Pact Group announces $500M investment in plastics recovery

Pact Group, one of Australia’s largest rigid plastic product manufacturers, will invest $500 million into plastics recovery infrastructure, research and technology over the next five years.

Pact Group Non-Executive Chairman Raphael Geminder made the pledge at the first National Plastics Summit at Parliament House this week, following news the company plan to develop a plastic pelletising facility with Cleanaway and Asahi.

According to Mr Geminder, the company will partner with government and industry to invest in new facilities for sustainable packaging, reuse and recycling initiatives.

“Our stated vision is to include 30 per cent recycled content across our product portfolio by 2025. Across our business, this would be the equivalent of keeping nearly two billion plastic containers out of landfill,” Mr Geminder said.

“Just as importantly, we will be creating jobs for Australians in the circular economy – a new and growing sector where we believe Australia can lead the world.”

Environment Minister Sussan Ley said the commitment was encouraging, with industry leadership to reduce plastic waste, increase recycling and create jobs a critical outcome of the summit.

“Pact’s announcement at the National Plastics Summit follows announcements from major brands McDonald’s and Nestlé, with McDonald’s committing to phase out plastic cutlery by the end of 2020, removing 585 tonnes of plastic waste per annum,” Ms Ley said.

“This adds to McDonald’s previous commitment to phase out 500 million straws every year and takes the total annual plastic reduction to 860 tonnes.”

Furthermore, Nestlé will partner with waste management company IQ Renew on a soft plastics collection trial, to be tested at 100,000 homes.

“The recycling economy starts here, this is where we take what are now seen as problems and turn them into assets that create remanufactured products, which create jobs and which grow our economy,” Ms Ley said.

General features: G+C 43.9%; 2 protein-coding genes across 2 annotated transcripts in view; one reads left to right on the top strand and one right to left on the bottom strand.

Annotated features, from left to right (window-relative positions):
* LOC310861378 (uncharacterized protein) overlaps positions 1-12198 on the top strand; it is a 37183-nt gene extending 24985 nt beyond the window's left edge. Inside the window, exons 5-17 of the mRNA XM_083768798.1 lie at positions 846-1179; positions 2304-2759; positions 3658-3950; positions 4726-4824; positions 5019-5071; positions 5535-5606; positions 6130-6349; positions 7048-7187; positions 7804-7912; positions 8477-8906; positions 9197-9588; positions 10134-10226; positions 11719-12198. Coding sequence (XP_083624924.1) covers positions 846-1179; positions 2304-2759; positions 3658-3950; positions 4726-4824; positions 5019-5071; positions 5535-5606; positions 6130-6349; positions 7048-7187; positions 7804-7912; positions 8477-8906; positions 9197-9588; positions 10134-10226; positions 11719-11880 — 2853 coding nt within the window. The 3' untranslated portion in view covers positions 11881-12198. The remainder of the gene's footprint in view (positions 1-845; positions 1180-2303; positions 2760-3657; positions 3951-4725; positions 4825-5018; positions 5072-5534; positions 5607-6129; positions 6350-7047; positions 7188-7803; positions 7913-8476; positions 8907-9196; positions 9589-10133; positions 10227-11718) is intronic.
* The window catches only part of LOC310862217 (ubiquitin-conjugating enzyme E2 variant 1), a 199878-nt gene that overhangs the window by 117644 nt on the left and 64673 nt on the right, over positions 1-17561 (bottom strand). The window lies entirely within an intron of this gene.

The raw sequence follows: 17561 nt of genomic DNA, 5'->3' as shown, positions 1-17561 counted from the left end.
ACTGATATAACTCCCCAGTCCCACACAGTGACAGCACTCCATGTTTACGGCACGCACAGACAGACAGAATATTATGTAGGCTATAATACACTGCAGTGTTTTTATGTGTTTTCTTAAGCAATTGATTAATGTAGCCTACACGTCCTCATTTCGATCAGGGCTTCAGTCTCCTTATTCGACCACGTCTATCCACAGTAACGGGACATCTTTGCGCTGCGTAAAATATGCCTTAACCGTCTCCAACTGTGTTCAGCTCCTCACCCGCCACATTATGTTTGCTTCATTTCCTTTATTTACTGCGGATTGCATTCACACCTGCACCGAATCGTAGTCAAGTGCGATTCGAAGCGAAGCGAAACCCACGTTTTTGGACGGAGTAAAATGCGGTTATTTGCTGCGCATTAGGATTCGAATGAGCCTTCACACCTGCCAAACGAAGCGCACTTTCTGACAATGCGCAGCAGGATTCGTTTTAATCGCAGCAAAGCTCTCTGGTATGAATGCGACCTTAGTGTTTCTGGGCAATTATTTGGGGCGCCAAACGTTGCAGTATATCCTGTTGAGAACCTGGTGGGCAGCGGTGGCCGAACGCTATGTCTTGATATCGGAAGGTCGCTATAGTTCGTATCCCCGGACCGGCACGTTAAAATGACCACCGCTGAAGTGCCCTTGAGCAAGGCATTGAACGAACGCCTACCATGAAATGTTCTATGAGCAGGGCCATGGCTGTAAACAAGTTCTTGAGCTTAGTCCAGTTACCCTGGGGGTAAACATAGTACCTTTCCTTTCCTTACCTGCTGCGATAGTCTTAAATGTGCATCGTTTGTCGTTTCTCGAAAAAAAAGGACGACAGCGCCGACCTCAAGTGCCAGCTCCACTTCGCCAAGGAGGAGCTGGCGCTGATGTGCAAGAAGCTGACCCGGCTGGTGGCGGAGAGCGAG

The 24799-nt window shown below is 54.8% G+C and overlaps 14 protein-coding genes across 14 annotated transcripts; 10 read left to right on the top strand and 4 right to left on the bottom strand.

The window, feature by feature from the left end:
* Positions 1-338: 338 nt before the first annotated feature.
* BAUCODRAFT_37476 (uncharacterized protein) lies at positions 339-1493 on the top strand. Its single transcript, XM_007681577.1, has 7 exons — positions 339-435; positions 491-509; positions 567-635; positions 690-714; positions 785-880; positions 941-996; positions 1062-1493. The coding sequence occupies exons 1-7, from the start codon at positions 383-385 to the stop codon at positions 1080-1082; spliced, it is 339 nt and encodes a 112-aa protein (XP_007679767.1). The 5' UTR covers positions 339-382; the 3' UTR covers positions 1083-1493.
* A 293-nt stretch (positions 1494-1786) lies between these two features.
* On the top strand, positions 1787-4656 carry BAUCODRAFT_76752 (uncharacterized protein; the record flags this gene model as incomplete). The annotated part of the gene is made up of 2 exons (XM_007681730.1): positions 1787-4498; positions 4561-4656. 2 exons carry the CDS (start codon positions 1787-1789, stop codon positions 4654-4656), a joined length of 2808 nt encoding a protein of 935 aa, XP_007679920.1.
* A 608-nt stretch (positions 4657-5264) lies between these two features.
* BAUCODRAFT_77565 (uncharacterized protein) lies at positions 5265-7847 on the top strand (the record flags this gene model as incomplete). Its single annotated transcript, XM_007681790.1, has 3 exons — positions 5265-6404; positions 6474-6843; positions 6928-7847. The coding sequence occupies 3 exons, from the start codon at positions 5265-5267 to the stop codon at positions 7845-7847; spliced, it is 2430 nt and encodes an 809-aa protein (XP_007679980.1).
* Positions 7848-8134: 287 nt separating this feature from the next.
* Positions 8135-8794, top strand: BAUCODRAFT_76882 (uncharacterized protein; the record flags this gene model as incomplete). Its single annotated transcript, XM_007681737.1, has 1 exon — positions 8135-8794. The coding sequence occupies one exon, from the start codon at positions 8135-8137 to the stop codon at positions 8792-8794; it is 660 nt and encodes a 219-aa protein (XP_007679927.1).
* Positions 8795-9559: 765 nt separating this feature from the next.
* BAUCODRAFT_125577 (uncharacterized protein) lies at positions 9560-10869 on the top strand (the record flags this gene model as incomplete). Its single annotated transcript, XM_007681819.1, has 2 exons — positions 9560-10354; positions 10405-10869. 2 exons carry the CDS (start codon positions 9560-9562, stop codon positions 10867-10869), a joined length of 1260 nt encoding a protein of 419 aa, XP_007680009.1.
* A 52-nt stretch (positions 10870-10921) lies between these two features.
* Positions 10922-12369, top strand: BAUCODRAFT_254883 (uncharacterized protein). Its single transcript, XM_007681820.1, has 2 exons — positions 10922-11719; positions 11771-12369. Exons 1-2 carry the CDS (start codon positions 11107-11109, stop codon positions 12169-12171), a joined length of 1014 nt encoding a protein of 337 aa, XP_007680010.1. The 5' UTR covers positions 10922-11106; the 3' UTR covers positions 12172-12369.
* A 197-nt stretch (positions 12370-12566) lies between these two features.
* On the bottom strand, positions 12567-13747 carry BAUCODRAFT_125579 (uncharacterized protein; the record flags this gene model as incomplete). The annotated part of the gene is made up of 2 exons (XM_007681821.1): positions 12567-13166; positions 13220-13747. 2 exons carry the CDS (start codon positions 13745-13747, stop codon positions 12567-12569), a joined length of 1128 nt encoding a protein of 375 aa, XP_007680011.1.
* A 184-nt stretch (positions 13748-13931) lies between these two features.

Additional commitments include $650,000 from PepsiCo to support Greening the Green, a program aimed at educating consumers on soft plastics, and Unilever announcing it will halve its use of virgin plastic in production and packaging by 2025.

The Australian Packaging Covenant Organisation announced it would lead the development of the ANZPAC Plastic Pact, a new program within the Ellen MacArthur Foundation’s Global Plastics Pact Network.

“ANZPAC will provide the significant intervention required to meet Australia’s national plastic packaging target – that 70 per cent of all plastic packaging will be recycled or composted by 2025,” Ms Ley said.

According to Assistant Waste Reduction Minister Trevor Evans, the summit was an important step in working with industry to drive long-term practical outcomes, such as increasing Australia’s recycling rates and domestic reprocessing capabilities.

“We are looking towards fundamentally changing the way we think about and manage our waste, and creating new markets for recycled products,” he said.

“This transformation towards a circular economy will both create jobs and help our environment.”

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Pepsico ANZ partners with REDCycle to recycle chip packets

PepsiCo ANZ has partnered with REDcycle to help convert chip packets into furniture, bollards, signage and other sturdy products.

Consumers will be able to drop off chip packets and other soft plastics at participating supermarkets, which will go to REDcycle’s processing partner Replas to turn into fitness circuits, outdoor furniture and bollards.

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These recycled plastic products will be purchased by PepsiCo and donated to parks, public places and schools.

One of PepsiCo’s global Performance with Purpose goals is to achieve zero waste to landfill in direct operations by 2025 through efficient and responsible waste management.

Partnering with REDcycle complements PepsiCo’s strategy to design out waste by minimising the amount of materials used in packaging.

PepsiCo ANZ Environment Manager Janine Cannell said the company is pleased to be working with REDcycle.

“This is a great opportunity for us to recover what would otherwise go to landfill and use the recycled materials to better the communities we operate in,” Ms Cannell said.

REDcycle Director Liz Kasell said the company is delighted to have PepsiCo as REDcycle partners and looks forward to seeing what we can create using recycled materials.

Global initiative of 290 companies to end plastic waste